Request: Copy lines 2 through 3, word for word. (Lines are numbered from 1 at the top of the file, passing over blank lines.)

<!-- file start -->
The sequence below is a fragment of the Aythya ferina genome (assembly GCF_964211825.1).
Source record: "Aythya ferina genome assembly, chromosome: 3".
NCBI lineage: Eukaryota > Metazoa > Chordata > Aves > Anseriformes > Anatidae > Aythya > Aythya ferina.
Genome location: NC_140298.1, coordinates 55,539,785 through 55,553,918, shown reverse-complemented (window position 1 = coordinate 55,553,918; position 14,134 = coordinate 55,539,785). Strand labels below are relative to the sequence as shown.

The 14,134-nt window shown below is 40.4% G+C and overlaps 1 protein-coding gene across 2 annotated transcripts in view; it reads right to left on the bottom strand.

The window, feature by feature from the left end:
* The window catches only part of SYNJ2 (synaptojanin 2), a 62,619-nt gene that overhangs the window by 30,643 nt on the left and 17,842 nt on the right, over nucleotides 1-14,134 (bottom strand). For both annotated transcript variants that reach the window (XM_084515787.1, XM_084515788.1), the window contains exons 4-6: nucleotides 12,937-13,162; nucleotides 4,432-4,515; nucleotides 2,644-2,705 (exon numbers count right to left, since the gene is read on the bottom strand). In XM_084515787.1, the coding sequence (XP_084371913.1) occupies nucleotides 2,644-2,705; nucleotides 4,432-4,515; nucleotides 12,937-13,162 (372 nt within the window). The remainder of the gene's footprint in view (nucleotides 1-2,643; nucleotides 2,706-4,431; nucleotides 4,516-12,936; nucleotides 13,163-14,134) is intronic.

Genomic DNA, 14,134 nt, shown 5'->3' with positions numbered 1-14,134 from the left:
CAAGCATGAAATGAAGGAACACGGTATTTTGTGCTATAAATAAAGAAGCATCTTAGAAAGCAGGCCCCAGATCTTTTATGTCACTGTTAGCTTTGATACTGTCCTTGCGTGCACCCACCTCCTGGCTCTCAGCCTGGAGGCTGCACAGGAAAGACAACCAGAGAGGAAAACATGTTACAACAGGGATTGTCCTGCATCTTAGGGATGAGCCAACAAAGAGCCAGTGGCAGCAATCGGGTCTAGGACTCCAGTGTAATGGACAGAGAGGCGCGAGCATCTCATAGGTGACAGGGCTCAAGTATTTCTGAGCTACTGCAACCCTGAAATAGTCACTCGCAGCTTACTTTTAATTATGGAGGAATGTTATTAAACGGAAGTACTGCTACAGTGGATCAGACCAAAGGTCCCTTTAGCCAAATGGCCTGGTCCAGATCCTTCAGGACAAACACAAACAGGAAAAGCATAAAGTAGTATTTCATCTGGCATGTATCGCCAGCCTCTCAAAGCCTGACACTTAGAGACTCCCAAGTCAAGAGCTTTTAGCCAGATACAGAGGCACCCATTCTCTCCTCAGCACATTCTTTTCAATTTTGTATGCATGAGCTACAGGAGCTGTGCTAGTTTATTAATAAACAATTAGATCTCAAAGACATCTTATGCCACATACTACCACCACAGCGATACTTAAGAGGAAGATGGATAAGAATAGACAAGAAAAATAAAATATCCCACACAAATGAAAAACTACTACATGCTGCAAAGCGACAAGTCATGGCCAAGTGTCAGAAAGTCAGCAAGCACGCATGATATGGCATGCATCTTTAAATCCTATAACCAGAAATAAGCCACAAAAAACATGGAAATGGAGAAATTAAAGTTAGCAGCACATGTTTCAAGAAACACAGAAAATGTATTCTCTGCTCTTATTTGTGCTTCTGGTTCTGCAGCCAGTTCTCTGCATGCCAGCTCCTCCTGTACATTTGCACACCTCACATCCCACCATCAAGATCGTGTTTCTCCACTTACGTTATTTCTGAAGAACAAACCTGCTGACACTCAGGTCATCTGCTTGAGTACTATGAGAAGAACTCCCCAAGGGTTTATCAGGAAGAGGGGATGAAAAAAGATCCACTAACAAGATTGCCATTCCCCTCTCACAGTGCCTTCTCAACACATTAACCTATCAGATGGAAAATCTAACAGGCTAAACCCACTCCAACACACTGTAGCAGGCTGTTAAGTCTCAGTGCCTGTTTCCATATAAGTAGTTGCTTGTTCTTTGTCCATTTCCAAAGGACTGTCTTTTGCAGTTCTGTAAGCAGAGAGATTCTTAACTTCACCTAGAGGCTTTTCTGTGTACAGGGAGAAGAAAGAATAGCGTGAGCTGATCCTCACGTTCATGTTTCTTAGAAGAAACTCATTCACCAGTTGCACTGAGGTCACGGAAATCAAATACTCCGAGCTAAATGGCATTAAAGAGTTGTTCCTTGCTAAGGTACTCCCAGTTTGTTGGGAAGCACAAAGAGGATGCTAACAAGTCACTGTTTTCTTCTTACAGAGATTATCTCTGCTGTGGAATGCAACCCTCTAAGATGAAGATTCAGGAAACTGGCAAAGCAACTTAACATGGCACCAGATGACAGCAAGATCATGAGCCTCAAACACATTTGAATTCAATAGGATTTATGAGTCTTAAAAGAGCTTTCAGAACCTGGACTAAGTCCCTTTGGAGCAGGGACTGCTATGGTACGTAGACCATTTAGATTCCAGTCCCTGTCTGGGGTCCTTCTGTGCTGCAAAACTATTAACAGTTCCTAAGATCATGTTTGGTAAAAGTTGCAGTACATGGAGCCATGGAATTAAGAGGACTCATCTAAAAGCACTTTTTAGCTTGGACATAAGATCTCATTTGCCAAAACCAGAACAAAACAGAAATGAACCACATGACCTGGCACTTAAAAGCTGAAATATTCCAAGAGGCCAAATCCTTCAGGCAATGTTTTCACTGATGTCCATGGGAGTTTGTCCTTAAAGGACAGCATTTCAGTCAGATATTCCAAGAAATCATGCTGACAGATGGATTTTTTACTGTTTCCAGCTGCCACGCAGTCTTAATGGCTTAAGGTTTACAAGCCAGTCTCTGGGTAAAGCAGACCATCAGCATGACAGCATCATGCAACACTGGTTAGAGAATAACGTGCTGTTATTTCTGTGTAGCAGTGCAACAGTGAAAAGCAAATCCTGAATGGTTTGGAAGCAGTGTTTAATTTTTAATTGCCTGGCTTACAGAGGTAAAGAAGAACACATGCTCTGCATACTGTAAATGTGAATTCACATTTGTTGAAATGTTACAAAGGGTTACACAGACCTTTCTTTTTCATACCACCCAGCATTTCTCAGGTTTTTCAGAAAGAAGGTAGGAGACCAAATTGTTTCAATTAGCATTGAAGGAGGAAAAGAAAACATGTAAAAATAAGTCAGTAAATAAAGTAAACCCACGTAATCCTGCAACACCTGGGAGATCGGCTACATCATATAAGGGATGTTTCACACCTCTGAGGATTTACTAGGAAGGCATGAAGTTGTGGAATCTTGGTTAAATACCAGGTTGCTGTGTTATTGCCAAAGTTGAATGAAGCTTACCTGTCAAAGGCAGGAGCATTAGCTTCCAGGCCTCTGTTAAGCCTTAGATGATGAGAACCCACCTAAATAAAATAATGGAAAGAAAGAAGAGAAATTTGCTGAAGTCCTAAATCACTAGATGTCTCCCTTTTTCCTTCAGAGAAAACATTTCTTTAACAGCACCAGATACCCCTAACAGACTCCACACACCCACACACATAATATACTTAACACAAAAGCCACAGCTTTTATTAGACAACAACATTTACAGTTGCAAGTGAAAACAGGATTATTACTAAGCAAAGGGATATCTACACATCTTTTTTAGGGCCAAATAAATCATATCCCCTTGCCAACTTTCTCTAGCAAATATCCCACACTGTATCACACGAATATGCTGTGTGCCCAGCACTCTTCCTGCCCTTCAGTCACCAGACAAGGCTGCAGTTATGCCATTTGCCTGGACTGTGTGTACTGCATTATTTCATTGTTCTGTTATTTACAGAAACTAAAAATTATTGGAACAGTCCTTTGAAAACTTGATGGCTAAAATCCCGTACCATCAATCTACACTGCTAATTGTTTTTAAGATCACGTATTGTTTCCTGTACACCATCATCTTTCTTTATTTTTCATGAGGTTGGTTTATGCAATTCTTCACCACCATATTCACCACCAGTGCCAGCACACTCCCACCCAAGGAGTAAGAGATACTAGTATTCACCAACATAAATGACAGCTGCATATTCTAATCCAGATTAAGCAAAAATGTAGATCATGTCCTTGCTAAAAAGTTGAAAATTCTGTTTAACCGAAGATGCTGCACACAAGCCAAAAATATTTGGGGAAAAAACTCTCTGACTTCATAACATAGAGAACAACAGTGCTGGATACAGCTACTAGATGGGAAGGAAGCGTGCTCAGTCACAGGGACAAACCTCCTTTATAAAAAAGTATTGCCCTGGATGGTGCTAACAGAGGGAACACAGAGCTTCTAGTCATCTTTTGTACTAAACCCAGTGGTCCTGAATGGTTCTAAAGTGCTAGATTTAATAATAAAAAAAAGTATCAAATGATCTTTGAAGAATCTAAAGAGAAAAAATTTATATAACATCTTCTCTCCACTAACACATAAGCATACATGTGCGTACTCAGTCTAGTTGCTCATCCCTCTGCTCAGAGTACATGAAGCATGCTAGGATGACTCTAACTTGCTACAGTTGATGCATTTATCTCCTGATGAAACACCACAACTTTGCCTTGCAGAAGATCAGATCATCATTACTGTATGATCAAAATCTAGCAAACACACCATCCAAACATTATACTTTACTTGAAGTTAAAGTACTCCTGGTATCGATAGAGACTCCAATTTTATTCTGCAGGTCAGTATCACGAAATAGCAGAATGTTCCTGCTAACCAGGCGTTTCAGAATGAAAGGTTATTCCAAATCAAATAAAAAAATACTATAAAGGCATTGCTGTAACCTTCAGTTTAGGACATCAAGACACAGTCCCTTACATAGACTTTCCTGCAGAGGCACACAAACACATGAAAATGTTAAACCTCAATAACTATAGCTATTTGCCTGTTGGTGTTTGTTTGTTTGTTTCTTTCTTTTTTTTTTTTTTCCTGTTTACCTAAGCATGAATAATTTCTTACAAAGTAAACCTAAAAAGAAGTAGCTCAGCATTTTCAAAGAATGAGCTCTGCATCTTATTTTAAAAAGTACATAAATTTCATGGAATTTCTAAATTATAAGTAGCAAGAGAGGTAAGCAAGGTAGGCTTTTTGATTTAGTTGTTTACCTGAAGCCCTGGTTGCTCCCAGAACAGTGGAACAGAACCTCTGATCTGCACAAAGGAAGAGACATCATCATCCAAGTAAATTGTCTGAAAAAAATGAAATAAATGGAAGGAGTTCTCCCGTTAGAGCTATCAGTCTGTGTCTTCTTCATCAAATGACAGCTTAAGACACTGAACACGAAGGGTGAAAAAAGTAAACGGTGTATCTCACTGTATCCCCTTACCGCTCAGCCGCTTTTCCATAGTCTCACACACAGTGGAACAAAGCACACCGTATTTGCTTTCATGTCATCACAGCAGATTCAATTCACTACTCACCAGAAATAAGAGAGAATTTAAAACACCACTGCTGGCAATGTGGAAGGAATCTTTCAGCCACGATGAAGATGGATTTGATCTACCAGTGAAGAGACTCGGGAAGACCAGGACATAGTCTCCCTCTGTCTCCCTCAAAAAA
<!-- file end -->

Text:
Source record: "Aythya ferina genome assembly, chromosome: 3".
NCBI lineage: Eukaryota > Metazoa > Chordata > Aves > Anseriformes > Anatidae > Aythya > Aythya ferina.